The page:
02 Aug, 2014 – 2 comments
I am a 31 year old man, now nearly 32 years of age. I’m as shocked as you might be.
My 20′s were spent living what could best be described as bedouin isolation. I had the luxury to live in Austin, Chicago, Manhattan (then Brooklyn), Boulder, Florida, and finally Los Angeles. Well, my body made the trips. My mind, mostly, remain fixated on itself.
I am, as I said, in my early thirties, and my perception of life has changed much more dramatically since my twenties than I could have expected. I live in Los Angeles, married now to an extraordinary woman, who came with a dog that’s now part best friend, part child to me. Luckily, my days end and begin with the both of them. I’ve been in this apartment longer than anywhere I’ve lived since my childhood home. I even own pieces of furniture that came pre-assembled. I’m trying to jump start my own office of an established company (and in the process becoming more like my father than I could have imagined). I worry about sales and about spending time with my wife that isn’t colored by my worrying over sales.
I’ve been jotting down random thoughts lately on what this new decade of my life has asked of me that the last decade didn’t.
For one, maintenance. My body is a poor excuse for what it once was. If I allow myself to actually look below the neck in a reflection, I shudder at thoughts of the gym, time seemingly wasted running on a treadmill or in some other form of repetition. My relationships require maintenance, too. My closest and most sacred relationship, to the woman I married, is the one I stress most over. She is so incredibly important to me, and her own character deserves that I be my whole self in front of her. Possessions, too. I suddenly have things which require I keep them humming, or cleaned, or otherwise lubricated. I have to flip mattresses, vacuum under couches, and actually clean the microwave now. It’s intolerable.
Related to maintenance, I now find myself without a shred of discipline. In my twenties, I could make a snap decision and suddenly I was going to become a passionate expert in some new esoteric discipline, or decide to cut out some evil in my diet and would without trouble be one of those smug dieters. I could draw any line in the sand and easily remain on the other side of it. Now, I mostly want to eat the food that tastes good, drink the drinks that feel good, and do whatever sounds good. I just hope that in my forties, the firemen that cut me out of my home will do so with respect and discretion.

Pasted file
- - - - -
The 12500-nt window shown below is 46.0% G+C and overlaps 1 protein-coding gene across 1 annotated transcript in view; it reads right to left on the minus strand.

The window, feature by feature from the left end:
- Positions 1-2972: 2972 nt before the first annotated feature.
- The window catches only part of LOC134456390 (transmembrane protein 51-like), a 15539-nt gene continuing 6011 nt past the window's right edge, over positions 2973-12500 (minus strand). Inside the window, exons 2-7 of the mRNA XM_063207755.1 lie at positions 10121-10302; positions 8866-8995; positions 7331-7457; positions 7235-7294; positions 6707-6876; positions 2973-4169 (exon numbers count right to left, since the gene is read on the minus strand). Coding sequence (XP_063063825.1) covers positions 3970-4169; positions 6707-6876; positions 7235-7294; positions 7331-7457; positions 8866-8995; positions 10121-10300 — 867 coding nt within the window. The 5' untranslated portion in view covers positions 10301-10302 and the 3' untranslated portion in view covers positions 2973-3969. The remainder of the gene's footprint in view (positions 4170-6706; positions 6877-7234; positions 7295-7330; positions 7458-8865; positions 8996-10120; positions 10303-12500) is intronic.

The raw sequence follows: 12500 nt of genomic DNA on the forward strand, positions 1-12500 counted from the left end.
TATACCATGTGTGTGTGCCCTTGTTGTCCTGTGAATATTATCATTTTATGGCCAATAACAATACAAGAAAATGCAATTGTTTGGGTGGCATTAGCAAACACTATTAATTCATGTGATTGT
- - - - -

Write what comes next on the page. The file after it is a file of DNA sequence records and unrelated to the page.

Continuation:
Presence. As I said, I lived my 20′s, mentally, in the comfort and, at times confinement, of my own head. I’ve struggled with anxiety and depression most of my life. I’m not ashamed or embarrassed of that anymore. I see it as a chronic condition that occasionally flares up and demands more of my attention. I also see it as a part of who I am, it has shaped me in both positive and negative ways. It has taught me most of all to be kind to others, to understand that anyone I pass on the street is at war with their own emotions, that they could be injuring themselves with their own thoughts. With that in mind, I’ve recently begun a practice of mindfulness, as you do in LA, where I practice being present so that however long I have to be here with the rest of you, I can spend that time living the life in front of me, rather than my perceptions about what’s passed or to come.
As my practice has developed, I find myself at times whispering or thinking a short, non-theistic, prayer. It goes something like this. May I be present in this moment. May I be safe, protected from both inner and outer harm. May I be at ease in my mind and in my body. May I live in peace with the world around me, free from judgement and kind to whatever or whomever I encounter. Finally, with all of this in my mind and in my heart, may I be happy in this moment.
Don’t worry, dear reader, I am not about to start dressing myself in all white, hemp woven garbs, or cross the country with bare feet. I’m as weary of hippies as the next Texan. I simply want to be able to write a similar post to this when I turn 40 (assuming I’m still a living fourth dimensional traveler at that time) and it not be a sad retelling of a popular Talking Heads’ song.
Click that link, it’s a great outro. Otherwise, this post kind of sputters to an end. Life, though, goes on.